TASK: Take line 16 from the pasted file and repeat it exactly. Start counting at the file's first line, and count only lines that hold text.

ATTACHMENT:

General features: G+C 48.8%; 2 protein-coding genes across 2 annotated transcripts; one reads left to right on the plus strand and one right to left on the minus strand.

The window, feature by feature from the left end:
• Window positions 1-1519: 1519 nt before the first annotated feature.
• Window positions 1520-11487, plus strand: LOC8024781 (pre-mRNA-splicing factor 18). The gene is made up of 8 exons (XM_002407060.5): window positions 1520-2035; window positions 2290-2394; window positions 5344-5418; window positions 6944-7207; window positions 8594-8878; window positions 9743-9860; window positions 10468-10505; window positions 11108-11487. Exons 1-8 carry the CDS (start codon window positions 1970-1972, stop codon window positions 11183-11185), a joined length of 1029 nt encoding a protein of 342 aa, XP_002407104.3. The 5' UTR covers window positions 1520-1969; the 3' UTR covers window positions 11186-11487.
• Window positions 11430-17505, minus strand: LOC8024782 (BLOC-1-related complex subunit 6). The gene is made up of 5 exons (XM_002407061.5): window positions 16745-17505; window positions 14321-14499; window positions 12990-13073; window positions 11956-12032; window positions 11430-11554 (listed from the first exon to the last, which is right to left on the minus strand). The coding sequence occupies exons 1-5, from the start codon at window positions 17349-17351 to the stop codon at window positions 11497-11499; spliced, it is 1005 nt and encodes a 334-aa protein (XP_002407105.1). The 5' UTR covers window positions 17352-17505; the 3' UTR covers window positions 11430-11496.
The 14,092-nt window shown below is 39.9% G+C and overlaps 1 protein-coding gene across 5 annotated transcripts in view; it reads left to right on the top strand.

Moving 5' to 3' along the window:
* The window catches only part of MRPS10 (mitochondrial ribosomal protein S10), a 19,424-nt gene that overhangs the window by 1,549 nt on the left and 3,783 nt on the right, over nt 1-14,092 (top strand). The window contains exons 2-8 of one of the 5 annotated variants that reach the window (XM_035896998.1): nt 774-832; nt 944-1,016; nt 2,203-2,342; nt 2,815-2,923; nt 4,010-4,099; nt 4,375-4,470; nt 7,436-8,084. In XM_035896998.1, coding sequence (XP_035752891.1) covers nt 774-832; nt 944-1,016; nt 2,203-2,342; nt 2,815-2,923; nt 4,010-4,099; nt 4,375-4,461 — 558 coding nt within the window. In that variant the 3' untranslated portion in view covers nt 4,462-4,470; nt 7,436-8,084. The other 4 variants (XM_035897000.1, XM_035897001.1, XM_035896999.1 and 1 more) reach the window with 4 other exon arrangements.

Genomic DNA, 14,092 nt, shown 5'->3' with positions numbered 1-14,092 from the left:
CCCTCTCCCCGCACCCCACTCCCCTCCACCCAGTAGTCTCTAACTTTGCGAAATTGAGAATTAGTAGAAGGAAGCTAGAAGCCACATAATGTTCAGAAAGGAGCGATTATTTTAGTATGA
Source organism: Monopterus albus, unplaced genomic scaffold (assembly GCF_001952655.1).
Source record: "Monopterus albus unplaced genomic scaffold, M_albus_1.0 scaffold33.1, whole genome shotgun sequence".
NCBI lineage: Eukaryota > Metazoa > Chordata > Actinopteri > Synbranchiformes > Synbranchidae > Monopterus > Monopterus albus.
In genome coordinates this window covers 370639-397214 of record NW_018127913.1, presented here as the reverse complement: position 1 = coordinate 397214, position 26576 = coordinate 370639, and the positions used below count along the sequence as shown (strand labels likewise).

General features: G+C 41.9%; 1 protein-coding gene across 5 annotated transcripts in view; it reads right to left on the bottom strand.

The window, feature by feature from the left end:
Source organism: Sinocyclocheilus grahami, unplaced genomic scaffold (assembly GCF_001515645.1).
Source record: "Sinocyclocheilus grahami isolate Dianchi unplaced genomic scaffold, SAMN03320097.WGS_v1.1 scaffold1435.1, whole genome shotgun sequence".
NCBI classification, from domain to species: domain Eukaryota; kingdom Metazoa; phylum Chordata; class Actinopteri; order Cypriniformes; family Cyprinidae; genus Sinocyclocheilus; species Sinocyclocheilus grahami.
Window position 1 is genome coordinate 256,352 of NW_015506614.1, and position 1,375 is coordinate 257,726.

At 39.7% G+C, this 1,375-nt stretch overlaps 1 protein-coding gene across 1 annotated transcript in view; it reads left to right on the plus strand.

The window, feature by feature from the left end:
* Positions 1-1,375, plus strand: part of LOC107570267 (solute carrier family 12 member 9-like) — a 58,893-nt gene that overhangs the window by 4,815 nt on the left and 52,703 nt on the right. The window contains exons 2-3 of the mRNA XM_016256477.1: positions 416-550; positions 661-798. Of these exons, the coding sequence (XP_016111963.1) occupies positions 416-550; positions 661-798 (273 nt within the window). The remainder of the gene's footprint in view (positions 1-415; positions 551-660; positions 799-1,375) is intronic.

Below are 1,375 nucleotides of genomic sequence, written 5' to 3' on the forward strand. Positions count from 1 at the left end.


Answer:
The window, feature by feature from the left end: